The prime minister of Kosovo says the U.N.-administered province is ready for independence from Serbia, and urged the international community not to delay any longer in deciding Kosovo's future status. Sabina Castelfranco reports for VOA from Rome.
Agim Ceku told reporters in Rome Kosovo's status must be determined soon, to facilitate development in the region.
U.N.-brokered talks on Kosovo's status were to have yielded a decision late this year, but the decision is being delayed until after Serbian parliamentary elections in January.
Ceku, who is on a tour of European capitals, said he envisions an independent Kosovo as a modern democratic state that is multi-ethnic, tolerant, secular and has prospects of joining the European Union.
"We think that the only solution for Kosovo is independence, but an independence that guarantees all rights to the minorities living in Kosovo and with an international civilian and military presence that controls the implementation of the accord on the status," he said.
Ceku said he is convinced this is the only solution, because, without independence, Kosovo would not function. In addition, he said, independence would ensure stability in the province, and in the region.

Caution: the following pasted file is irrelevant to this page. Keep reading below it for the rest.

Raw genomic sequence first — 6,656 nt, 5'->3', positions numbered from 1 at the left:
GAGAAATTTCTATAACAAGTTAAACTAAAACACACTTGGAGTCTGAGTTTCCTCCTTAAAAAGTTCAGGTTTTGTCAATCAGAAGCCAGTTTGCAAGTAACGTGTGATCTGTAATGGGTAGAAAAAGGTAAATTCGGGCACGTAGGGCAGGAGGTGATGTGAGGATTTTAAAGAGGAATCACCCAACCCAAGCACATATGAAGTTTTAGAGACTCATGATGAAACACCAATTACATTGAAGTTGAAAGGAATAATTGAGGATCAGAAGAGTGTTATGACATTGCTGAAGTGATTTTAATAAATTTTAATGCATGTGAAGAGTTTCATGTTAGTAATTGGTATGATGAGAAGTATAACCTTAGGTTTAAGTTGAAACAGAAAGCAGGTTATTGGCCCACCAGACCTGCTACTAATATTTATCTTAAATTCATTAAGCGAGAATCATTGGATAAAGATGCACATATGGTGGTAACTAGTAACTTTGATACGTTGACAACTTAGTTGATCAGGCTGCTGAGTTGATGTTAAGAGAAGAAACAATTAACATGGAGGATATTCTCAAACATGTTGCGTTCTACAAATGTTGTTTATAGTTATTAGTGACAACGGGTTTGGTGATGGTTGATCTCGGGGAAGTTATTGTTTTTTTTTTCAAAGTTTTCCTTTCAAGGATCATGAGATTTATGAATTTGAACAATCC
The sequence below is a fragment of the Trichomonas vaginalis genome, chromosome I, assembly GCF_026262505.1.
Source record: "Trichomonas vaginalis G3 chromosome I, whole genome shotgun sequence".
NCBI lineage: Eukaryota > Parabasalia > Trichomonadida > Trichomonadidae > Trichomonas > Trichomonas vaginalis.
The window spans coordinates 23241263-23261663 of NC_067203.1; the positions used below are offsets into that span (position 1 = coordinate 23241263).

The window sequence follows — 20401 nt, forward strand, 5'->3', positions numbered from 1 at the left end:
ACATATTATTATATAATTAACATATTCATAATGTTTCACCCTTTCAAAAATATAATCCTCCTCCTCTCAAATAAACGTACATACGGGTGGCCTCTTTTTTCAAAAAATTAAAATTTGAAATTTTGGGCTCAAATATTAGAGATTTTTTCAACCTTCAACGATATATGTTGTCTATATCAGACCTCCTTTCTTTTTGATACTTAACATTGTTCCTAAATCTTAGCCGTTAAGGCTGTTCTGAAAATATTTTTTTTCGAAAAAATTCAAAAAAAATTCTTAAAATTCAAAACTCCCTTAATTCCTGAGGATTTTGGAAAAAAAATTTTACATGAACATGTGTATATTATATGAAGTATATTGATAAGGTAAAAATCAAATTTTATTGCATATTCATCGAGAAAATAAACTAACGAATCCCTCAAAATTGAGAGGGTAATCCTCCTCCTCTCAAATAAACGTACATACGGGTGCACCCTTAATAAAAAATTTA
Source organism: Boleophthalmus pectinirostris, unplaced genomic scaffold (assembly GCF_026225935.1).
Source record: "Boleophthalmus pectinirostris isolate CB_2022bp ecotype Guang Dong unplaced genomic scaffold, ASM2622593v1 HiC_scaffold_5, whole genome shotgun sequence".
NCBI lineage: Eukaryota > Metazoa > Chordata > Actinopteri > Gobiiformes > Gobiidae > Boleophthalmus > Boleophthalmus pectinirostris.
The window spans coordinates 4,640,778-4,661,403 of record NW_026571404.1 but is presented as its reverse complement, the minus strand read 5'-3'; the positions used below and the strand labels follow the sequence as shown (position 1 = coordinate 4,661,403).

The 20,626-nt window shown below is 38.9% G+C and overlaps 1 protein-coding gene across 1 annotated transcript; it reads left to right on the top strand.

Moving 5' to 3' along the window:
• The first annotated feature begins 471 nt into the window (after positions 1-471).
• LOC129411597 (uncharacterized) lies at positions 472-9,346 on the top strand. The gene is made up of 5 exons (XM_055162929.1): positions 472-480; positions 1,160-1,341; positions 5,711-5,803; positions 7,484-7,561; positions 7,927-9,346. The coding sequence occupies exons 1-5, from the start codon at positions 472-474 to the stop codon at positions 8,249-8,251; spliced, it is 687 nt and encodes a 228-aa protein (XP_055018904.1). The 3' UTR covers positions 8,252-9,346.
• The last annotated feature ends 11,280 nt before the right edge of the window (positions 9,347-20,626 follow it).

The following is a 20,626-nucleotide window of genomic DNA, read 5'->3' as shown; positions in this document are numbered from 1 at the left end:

Ceku said that, without a defined status, it is difficult for Kosovo to deal with transnational threats, such as terrorism, smuggling, organized crime and illegal immigration.
Serbia opposes independence, and, earlier this month, adopted a new constitution declaring Kosovo to be an "integral" part of the country.
Kosovo has been under the U.N. administration since 1999, when NATO air attacks stopped Serbia's crackdown on ethnic Albanian separatists. Ethnic Albanians make up 90 percent of Kosovo's population.
Ceku met earlier in the day with Italian Prime Minister Massimo d'Alema. Italy contributes the largest number of peacekeeping forces in Kosovo.
D'Alema said that, in their meeting, the two agreed on the need for a solution to be found peacefully, with the widest participation of the protagonists involved.